In 2005, Karen McCombs left the corporate world. It was a big decision, but she had a simple reason: "I just decided I wanted to play with dogs," she says. Today, two of her sons work at the original All Wags location in Charlotte, and she and another son have headed out to open All Wags Doggie Daycare and Boarding North in Harrisburg. They've painted the 9,000 square feet of indoor play space with colorful canine murals, but there's also plenty of room outdoors for a dog to play ball, leap into kiddie pools, or plant its owner's flag on the peaks of plastic playground equipment.
The staff takes the time to get to know each dog, from their names to what they like and what they're scared of—and Karen says the dogs are excited to come in and play. She makes sure the staff ratio stays at about 10 dogs to 1 staff member during doggy daycare so that pooches get plenty of attention and exercise. Except for a two-hour rest period, the dogs are out and about the entire time, rather than being cooped up alone at home or made to sit in a cage and nibble listlessly on homework. "It's just a fun, exhausting day for [the dogs]," she says. "They go home and they're very tired." Dogs who are staying the night play with daycare dogs during the day, then retire to 4'x8' kennels with heating and cooling. To make sure everyone's safe, all supervisors are certified in pet first aid by the American Red Cross and have been endorsed by multiple doggy-sniff committees.
For Karen, working with her canine customers has been rewarding, and she knows their human owners appreciate the time she and her staff take to get to know their dogs and individuals. "Everybody's just so happy and ready to see you. It's not like that in the corporate world anymore," she says.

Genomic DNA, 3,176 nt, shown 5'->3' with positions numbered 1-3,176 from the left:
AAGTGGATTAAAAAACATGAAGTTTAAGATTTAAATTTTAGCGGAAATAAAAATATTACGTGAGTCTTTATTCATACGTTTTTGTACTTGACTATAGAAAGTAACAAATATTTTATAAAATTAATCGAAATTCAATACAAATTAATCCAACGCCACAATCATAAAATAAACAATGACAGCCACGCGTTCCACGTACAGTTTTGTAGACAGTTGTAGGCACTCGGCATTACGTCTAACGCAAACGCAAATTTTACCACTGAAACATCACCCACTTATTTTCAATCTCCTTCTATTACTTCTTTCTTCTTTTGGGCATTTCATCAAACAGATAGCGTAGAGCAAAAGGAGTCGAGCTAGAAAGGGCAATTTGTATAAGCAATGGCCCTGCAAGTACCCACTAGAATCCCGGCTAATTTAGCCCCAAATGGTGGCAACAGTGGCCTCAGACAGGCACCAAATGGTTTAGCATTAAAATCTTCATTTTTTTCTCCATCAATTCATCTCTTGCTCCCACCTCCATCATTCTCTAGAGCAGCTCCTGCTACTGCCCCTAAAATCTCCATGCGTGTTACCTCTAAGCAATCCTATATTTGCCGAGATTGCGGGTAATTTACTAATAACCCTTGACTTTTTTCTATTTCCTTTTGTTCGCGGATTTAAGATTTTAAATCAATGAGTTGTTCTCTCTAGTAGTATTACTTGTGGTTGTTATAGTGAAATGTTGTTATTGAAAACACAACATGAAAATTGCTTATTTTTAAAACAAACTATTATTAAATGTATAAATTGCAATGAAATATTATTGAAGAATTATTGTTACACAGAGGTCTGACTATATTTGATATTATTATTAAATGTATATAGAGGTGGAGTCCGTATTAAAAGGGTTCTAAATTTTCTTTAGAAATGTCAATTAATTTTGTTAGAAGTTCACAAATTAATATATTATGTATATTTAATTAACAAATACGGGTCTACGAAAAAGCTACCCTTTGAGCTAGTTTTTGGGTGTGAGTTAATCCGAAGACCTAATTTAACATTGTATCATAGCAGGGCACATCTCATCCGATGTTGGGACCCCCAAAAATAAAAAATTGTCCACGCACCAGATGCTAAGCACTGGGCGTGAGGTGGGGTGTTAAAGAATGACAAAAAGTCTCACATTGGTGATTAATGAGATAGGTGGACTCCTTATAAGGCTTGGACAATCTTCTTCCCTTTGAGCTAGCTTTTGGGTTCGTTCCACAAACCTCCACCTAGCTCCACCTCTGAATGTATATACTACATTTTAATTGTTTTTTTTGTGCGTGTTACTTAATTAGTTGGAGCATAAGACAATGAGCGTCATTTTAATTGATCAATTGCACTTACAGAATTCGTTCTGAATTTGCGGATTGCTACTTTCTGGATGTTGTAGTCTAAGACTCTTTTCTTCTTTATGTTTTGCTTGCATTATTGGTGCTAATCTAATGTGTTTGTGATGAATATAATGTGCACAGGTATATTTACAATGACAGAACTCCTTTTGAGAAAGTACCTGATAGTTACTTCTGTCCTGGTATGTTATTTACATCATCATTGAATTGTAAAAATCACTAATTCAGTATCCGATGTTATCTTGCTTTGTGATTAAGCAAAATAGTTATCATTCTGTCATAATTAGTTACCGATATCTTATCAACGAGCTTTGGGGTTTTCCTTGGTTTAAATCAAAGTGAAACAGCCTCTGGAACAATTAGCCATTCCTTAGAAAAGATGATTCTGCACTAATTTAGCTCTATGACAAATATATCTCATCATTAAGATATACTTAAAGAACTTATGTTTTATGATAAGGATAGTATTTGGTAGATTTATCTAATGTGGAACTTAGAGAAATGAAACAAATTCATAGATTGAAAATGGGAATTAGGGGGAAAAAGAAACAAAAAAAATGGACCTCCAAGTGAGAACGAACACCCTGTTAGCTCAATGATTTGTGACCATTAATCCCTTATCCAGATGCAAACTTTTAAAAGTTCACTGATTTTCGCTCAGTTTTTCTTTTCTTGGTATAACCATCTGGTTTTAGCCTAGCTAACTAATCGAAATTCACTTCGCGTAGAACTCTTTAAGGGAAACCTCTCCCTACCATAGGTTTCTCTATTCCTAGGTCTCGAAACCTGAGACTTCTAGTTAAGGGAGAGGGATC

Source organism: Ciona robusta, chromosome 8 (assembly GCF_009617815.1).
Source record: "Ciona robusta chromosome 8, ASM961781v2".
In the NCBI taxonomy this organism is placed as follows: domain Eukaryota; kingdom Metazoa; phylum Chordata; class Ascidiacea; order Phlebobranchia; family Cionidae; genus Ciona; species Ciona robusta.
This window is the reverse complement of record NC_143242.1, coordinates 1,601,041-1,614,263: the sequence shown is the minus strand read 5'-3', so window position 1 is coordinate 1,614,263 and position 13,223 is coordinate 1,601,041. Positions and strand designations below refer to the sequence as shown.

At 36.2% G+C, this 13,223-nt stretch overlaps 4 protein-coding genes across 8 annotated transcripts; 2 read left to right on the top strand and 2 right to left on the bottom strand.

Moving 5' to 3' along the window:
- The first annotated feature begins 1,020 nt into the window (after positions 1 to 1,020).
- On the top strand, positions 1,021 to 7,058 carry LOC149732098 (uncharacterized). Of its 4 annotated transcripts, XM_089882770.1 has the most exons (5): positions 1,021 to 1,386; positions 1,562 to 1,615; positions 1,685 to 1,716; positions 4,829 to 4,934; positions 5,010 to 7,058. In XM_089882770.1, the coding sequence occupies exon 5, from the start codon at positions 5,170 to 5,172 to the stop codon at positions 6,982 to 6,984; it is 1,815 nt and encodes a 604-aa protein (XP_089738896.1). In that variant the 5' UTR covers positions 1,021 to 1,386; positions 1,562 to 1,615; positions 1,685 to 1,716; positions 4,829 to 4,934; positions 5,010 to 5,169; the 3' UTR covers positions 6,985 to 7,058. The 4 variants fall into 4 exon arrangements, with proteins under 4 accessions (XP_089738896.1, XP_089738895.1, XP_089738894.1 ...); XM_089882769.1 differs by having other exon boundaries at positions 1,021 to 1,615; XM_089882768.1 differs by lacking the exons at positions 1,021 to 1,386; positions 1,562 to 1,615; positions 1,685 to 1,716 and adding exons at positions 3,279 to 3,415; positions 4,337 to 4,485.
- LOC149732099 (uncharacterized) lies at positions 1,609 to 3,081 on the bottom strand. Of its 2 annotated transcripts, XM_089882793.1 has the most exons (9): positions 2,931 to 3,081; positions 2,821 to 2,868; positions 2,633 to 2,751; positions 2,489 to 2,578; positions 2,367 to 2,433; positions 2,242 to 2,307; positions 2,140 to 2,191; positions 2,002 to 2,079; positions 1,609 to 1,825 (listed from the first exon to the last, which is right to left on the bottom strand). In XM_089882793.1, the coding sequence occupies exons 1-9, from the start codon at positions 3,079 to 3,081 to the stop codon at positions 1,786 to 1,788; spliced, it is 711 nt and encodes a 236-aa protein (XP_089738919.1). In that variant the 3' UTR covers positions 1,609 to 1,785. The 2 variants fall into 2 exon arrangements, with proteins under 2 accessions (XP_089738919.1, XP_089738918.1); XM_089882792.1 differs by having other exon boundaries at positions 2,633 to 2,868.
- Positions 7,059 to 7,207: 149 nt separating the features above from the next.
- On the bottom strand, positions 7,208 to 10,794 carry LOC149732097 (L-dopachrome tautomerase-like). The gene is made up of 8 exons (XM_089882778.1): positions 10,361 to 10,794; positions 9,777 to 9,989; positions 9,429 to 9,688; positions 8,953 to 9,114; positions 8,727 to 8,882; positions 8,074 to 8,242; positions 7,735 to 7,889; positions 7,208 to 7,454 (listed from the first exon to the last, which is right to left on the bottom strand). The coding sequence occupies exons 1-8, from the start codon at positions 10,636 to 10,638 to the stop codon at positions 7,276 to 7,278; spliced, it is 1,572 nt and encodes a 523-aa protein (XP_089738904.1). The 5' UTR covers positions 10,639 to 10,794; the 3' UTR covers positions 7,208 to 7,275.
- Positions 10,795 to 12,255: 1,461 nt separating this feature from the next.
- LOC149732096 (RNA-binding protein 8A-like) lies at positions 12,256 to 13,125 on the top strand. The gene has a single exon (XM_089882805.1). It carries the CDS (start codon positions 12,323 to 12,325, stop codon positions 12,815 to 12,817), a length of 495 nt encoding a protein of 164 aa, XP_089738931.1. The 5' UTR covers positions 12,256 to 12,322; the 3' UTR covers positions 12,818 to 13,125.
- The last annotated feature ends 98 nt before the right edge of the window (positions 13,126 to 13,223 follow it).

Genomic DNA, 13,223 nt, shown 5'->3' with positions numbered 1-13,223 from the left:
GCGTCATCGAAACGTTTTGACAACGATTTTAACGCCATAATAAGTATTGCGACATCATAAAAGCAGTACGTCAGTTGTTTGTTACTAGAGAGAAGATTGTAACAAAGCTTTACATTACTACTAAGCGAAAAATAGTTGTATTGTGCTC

Cooper got a rough start in life. At just three months old, the doberman-hound mix was found on the side of the road, a plastic bag over his head. Thankfully, Cooper's owners rescued him soon after, but his experiences left him with separation anxiety, aggression, and resistance to basic commands. Enter Glenn Shue, owner and lead trainer of Dogtastic Dog Training. Glenn's approach begins by first considering each canine's unique personality, which helps him tailor a training program that combines obedience training with proper socialization. Through one-on-one work with Cooper and his family, Glenn saw the pup through many of his behavioral problems, and he continues rehabilitating Cooper with occasional attention at daycare.
A graduate of Highland Canine Training’s school for dog trainers, Glenn and his team apply his teaching principles in each of their training programs. With an indoor training space at All Wags Doggie Daycare & Boarding, they organize group obedience classes and in-kennel training, as well as puppy training that focuses on building healthy social skills. Services further extend to private in-home training, where instructors teach dogs how to sit, stay, and mix martinis. Glenn's team also specializes in behavior modification for pets with aggression problems.